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Re: XML Blueberry (non-ASCII name characters in Japan)

Elliotte Rusty Harold wrote:

 > I think this is an incorrect presumption and is corrupting the
 > discussion. The presumption must be that XML should not change. It
 > is incumbent on those who wish it to change to produce good and
 > solid reasons why it needs to change.

The solid reason is that there are people in this world who
cannot write XML documents in their native language and writing

 > XML was specifically
 > designed to be stable on the order of thousands of years.

Is there documentary evidence anywhere of this claim?
XML is an industry consortium product: as a rule, corporations have
trouble looking past the next quarter.

Even ISO standards are re-evaluated every five years to see if
changes are required.

 > So far, despite the hundreds of emails on the subject,

Let's not overdo it.  This will be #129.

 > What words can be used that are not now used that people
 > would actually need to use in markup?

Do you expect someone to generate a list of all the nouns, verbs,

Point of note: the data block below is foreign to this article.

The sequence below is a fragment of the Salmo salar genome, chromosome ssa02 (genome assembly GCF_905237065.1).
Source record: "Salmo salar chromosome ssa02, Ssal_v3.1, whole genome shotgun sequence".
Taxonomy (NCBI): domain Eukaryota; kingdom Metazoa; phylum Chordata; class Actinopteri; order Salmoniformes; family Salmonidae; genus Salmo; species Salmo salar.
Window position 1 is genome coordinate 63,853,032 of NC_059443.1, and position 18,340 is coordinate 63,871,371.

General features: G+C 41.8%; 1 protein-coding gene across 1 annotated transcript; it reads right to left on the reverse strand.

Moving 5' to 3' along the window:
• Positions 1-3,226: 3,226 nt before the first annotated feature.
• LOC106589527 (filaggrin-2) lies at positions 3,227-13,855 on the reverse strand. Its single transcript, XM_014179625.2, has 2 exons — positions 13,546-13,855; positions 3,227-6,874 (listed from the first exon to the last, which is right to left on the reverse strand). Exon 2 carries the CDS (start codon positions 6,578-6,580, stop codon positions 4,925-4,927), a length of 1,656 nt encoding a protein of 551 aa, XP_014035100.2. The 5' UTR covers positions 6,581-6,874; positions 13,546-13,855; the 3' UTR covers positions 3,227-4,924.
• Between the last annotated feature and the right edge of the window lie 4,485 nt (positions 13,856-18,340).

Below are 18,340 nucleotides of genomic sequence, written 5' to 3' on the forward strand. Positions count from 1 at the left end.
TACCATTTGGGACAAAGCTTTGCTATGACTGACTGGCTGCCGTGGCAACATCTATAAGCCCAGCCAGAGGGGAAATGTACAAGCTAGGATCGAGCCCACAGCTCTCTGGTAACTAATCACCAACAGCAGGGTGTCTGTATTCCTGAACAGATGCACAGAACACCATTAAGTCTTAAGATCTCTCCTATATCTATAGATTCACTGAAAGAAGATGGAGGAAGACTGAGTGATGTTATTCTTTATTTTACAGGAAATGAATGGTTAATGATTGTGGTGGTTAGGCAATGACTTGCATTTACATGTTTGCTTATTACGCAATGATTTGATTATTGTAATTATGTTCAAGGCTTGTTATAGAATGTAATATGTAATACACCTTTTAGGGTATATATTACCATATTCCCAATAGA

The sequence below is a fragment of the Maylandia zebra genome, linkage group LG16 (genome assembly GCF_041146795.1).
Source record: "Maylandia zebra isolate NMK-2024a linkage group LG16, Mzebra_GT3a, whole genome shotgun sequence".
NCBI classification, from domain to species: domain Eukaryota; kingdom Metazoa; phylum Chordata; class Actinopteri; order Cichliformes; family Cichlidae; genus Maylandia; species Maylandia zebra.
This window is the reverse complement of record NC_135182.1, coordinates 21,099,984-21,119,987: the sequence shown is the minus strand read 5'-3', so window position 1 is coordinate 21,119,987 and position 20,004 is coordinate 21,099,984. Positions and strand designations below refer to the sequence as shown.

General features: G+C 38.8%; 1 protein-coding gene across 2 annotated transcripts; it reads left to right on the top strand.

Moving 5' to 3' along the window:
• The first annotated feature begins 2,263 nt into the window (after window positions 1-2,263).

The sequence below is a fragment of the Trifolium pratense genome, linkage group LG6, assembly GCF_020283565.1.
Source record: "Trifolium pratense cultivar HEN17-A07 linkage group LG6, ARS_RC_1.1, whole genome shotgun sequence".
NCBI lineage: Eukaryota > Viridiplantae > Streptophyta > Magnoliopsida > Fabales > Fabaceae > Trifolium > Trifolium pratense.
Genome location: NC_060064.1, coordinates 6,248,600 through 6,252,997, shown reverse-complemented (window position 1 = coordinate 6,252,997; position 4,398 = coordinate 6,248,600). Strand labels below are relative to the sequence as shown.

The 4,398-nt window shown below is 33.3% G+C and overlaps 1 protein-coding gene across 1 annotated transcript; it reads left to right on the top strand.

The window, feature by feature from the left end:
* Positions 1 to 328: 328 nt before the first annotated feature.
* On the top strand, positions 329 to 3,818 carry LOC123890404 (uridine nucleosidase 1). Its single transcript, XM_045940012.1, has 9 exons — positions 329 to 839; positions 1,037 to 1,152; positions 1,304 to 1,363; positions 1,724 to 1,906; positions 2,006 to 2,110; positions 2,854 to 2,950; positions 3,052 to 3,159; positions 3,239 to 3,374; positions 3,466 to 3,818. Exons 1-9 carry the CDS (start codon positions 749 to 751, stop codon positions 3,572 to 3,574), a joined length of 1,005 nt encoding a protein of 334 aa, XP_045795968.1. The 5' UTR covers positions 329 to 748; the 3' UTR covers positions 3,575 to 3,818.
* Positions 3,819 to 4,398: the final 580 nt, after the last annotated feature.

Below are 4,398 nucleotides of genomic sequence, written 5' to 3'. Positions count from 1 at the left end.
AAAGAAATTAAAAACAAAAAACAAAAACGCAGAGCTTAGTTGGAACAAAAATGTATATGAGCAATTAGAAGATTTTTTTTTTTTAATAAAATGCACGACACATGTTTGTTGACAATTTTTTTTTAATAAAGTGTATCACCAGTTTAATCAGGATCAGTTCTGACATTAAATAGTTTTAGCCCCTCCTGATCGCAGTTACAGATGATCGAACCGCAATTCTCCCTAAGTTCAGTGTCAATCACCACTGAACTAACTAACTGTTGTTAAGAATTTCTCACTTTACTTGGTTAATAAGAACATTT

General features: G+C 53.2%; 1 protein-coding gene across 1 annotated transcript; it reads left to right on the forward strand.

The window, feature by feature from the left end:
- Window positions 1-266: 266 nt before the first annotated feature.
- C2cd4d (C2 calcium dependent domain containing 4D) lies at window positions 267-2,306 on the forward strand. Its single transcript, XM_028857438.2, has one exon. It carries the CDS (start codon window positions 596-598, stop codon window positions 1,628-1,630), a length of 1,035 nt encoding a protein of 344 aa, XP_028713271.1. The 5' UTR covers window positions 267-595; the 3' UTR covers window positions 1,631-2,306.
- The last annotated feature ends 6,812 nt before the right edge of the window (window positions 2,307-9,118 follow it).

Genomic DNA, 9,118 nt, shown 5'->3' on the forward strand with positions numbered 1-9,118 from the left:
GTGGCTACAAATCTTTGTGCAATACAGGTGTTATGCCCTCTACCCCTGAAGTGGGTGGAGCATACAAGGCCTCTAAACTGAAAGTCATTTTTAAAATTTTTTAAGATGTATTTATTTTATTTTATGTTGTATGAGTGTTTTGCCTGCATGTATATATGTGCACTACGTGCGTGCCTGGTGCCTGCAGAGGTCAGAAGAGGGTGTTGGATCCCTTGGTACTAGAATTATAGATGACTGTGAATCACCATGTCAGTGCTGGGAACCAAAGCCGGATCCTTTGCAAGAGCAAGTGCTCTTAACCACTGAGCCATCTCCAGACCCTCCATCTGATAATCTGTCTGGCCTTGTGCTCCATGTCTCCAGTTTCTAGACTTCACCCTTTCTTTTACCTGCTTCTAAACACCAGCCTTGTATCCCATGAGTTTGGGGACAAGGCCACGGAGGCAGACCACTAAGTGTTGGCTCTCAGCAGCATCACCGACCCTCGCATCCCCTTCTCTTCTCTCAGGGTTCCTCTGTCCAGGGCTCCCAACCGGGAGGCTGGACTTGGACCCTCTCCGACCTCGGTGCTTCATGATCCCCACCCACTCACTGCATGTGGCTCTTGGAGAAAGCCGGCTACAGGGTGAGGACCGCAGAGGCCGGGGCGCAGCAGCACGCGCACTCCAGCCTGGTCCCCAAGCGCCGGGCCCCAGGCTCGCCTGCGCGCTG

and adjectives in Amharic, Burmese, Canadian aboriginal languages, 
Cherokee, Dhivehi, Khmer, Oromo, Syriac, Tigre, and Yi?

 > For instance, I'm not willing to break compatibility
 > for Deseret or Tengwar.

I would be willing to permanently exclude archaic and synthetic
scripts from XML names.  The Hurrians, Hittites, and Mohenjo-Darans
are not going to complain.

 > Of the scripts and languages in question,
 > the only one that gives me pause is Ethiopic because that's the
 > only one that has a large user community that is not yet adequately
 > (though perhaps imperfectly) addressed.

What makes them superior in this respect to Burmese, Dhivehi, Khmer,
or Yi?

 > (Question for the Japanese
 > experts: are there any words that cannot be written in Katakana or
 > Hiragana?

By definition no, in the same way that any English word can be
written in IPA transcription.

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